What a gift

by Ethan Kaste

Kaste

Ethan Kaste

Everyone’s discernment is different, and without being pessimistic, I can relate mine to the sorrowful mysteries. Now, I’m sure people can relate their own discernment to any mystery, but this just came to mind for me one day when driving to the Seminary. For me, the sorrowful mysteries capture the difficulties in my discernment, but also the hidden joys/gifts that are found within discernment and the priesthood. That is why I call this quasi-poem, “What a gift.”

“The first sorrowful mystery… the agony in the garden.”

When a young person goes through school, they may experience the Lord in different ways through many different emotions; happiness, sorrow, etc. So, a calling to the priesthood for a young man can be subtle or obvious. Many young men suffer in their discernment after the initial call, through periods of confusion and misunderstandings. Similar to the Lord’s agony, there is fear and even a certain mourning that we undertake when we hear our call. Of course, being called to the priesthood doesn’t mean we are going to literally suffer the events of the sorrowful mysteries, but some young men can’t help but say… “Lord, if it be possible, let this cup pass” (Matt. 26:39). The devil can attack us in many ways, but the Lord is clever and uses these attacks at times and turns them into gifts.

“The second sorrowful mystery… the scourging…”

When a man discerns that he is called to enter the seminary for a more intensive discernment, he understands that there could be times of drought in prayer, also times for joy, like the scourging at the pillar, one is stung by the crack of the whip. Each little sweet sting is one step closer to holiness, because it tears away our old self and makes us a new man. This sweet suffering will lead us to be what we are called to be. As soon as the sharpening has torn away the old self, we can ready ourselves for the crown of the priesthood. What a gift.

“The third sorrowful mystery… the crowning of thorns.”

As Christ was crowned with the burden of kingship, so we are crowned when we become priests. We are given the weight and thorns that Christ was crowned with. We receive the honor and the burden to be a shepherd of peoples. What a perfect crown, a crown of humility, but isn’t that a weird way to adorn a crown? This crown is not visibly a glorious one that is adorned with jewels, but it is a crown with the adornment of thorns that glorifies this man in the humility of it. What a perfect, beautiful crown. What a gift.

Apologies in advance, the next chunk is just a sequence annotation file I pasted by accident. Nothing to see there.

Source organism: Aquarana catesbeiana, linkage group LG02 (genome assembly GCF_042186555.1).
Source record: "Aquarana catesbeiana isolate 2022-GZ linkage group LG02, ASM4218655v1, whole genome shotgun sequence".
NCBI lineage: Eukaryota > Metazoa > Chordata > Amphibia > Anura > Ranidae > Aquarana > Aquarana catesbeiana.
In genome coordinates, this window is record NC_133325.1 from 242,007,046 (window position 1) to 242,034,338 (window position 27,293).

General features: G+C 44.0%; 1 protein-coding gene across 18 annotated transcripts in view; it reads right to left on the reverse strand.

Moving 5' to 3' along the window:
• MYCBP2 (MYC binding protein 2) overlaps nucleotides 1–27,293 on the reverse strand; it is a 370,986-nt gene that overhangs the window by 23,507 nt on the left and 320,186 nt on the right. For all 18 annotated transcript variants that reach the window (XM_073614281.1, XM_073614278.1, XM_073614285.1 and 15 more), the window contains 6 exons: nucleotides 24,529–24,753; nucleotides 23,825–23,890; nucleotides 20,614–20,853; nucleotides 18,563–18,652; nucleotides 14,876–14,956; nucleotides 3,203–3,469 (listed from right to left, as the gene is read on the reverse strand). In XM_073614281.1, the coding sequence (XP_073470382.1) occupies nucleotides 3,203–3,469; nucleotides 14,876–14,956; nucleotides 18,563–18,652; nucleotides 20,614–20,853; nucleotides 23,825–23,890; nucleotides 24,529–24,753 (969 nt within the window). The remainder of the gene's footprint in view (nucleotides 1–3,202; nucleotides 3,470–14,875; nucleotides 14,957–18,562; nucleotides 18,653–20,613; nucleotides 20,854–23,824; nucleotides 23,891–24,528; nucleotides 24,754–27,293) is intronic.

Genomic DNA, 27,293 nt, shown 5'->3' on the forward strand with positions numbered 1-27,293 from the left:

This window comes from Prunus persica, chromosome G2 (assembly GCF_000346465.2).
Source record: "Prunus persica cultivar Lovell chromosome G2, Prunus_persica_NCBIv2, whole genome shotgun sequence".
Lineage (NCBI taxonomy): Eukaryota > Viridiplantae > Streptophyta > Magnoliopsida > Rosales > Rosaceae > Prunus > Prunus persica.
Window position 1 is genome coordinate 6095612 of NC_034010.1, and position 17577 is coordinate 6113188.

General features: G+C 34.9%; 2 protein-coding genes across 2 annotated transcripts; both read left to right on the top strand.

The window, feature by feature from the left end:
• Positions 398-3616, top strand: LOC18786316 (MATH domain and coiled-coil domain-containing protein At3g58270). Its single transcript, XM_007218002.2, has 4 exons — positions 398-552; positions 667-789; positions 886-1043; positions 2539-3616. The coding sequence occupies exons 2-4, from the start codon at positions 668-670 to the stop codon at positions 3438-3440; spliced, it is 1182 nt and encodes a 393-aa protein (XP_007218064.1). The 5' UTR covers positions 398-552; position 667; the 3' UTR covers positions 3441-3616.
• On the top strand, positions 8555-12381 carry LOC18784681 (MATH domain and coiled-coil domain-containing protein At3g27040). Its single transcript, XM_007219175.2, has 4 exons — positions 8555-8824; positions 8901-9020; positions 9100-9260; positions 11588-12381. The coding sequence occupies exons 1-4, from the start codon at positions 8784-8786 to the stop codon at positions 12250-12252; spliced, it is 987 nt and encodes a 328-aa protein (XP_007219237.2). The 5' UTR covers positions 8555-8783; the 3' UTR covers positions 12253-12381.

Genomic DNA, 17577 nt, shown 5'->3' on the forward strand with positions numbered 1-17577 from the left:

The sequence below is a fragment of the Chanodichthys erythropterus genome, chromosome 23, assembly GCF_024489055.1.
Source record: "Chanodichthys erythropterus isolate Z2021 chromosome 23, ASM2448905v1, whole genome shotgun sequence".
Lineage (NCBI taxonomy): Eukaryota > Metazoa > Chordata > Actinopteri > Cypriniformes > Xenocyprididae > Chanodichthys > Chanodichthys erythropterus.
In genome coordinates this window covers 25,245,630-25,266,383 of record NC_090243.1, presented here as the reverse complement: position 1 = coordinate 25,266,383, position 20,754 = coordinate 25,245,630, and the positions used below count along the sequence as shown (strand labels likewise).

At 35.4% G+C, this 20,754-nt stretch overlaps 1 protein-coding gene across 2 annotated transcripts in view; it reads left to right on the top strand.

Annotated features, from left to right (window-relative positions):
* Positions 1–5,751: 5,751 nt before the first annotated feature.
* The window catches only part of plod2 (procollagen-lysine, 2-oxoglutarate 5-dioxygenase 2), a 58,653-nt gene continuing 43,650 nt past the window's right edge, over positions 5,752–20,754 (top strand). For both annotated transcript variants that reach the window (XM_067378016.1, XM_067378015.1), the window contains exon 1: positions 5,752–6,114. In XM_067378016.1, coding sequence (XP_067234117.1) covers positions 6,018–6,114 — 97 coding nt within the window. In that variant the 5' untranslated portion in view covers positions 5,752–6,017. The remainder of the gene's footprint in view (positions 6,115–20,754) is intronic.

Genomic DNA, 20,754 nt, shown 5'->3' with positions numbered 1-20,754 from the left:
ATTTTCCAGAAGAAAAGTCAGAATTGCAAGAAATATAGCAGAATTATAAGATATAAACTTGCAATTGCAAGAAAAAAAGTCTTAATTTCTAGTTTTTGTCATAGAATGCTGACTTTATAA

“The fourth sorrowful mystery… the carrying of the cross.”

The road of the priesthood is one that is laid with many difficulties, but also many, powerful lights along the way. They face taunts, lies, and deceit that try to bring them down. They may fall, but Our Lady, the saints, and encouraging parishioners are those lights that lift them up again. As Christ carried his beautiful burden he witnessed the sins of the Church as he embraced taunts and rocks thrown at him. Every time he faltered, I imagine he looked into the crowd for those little lights of encouragement. Those lights… what a gift.

“The fifth sorrowful mystery… the crucifixion.”

The final part and climax of this drama happened when he was nailed to the very burden he carried. On his shoulders were the weight of the sins of the church, which he kissed, even though it was the instrument of his own death. He was nailed to the very thing he loved. He forced himself upon this cross made up of sinners, perhaps to be nailed to us. At our hands, we were the instrument of his death.

Just like the crown, the priest gets yet another ironic reward. A priest is willing to do anything and everything for his bride, even if that means he will be martyred by his own. Like a father, a priest is willing to die for the those whom he defends, his own children. In reality, this cross becomes a gift: “Greater love has no man than this, that a man lay down his life for his friends” (John 15:13).

You see, the priest actually becomes the greatest example of love a person can witness, and this can only be shared from the view of the cross. And when the time comes for his passing, he is greeted by one who has brought so much hope to others, the penultimate intercessor, and there the handmaiden grabs his hands, kisses them knowing whose hands they are and escorts him to paradise. What a gift!

Kaste is in the Spirituality Year program at St. John Vianney Seminary in Denver, Colo.

Editor’s Note: Seminarian Life is a monthly column written by current Diocese of Fargo seminarians. It gives New Earth readers a glimpse of what these discerning young men are experiencing. Please continue to pray for them.